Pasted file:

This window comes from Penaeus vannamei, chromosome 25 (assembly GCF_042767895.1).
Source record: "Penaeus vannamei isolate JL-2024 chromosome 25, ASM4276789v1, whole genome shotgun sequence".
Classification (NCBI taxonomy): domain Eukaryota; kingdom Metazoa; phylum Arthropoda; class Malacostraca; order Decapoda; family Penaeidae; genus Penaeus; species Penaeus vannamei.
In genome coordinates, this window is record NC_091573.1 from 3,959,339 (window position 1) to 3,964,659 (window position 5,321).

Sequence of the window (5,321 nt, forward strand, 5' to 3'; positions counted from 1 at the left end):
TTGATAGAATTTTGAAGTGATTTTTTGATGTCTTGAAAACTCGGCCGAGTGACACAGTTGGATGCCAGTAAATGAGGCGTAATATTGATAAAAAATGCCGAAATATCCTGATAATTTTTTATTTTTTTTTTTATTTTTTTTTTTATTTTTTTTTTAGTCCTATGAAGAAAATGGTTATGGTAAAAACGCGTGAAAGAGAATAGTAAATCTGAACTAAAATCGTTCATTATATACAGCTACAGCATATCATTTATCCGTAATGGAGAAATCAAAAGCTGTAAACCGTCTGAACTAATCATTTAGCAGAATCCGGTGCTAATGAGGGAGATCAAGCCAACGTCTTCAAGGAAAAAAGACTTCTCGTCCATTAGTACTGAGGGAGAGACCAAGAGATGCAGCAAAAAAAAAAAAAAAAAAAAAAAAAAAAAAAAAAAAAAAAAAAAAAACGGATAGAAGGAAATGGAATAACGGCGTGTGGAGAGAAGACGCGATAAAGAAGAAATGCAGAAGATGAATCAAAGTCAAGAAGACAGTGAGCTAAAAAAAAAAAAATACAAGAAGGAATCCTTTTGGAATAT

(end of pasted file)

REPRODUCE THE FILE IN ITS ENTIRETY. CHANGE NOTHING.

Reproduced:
This window comes from Penaeus vannamei, chromosome 25 (assembly GCF_042767895.1).
Source record: "Penaeus vannamei isolate JL-2024 chromosome 25, ASM4276789v1, whole genome shotgun sequence".
Classification (NCBI taxonomy): domain Eukaryota; kingdom Metazoa; phylum Arthropoda; class Malacostraca; order Decapoda; family Penaeidae; genus Penaeus; species Penaeus vannamei.
In genome coordinates, this window is record NC_091573.1 from 3,959,339 (window position 1) to 3,964,659 (window position 5,321).

Sequence of the window (5,321 nt, forward strand, 5' to 3'; positions counted from 1 at the left end):
TTGATAGAATTTTGAAGTGATTTTTTGATGTCTTGAAAACTCGGCCGAGTGACACAGTTGGATGCCAGTAAATGAGGCGTAATATTGATAAAAAATGCCGAAATATCCTGATAATTTTTTATTTTTTTTTTTATTTTTTTTTTTATTTTTTTTTTAGTCCTATGAAGAAAATGGTTATGGTAAAAACGCGTGAAAGAGAATAGTAAATCTGAACTAAAATCGTTCATTATATACAGCTACAGCATATCATTTATCCGTAATGGAGAAATCAAAAGCTGTAAACCGTCTGAACTAATCATTTAGCAGAATCCGGTGCTAATGAGGGAGATCAAGCCAACGTCTTCAAGGAAAAAAGACTTCTCGTCCATTAGTACTGAGGGAGAGACCAAGAGATGCAGCAAAAAAAAAAAAAAAAAAAAAAAAAAAAAAAAAAAAAAAAAAAAAAACGGATAGAAGGAAATGGAATAACGGCGTGTGGAGAGAAGACGCGATAAAGAAGAAATGCAGAAGATGAATCAAAGTCAAGAAGACAGTGAGCTAAAAAAAAAAAAATACAAGAAGGAATCCTTTTGGAATAT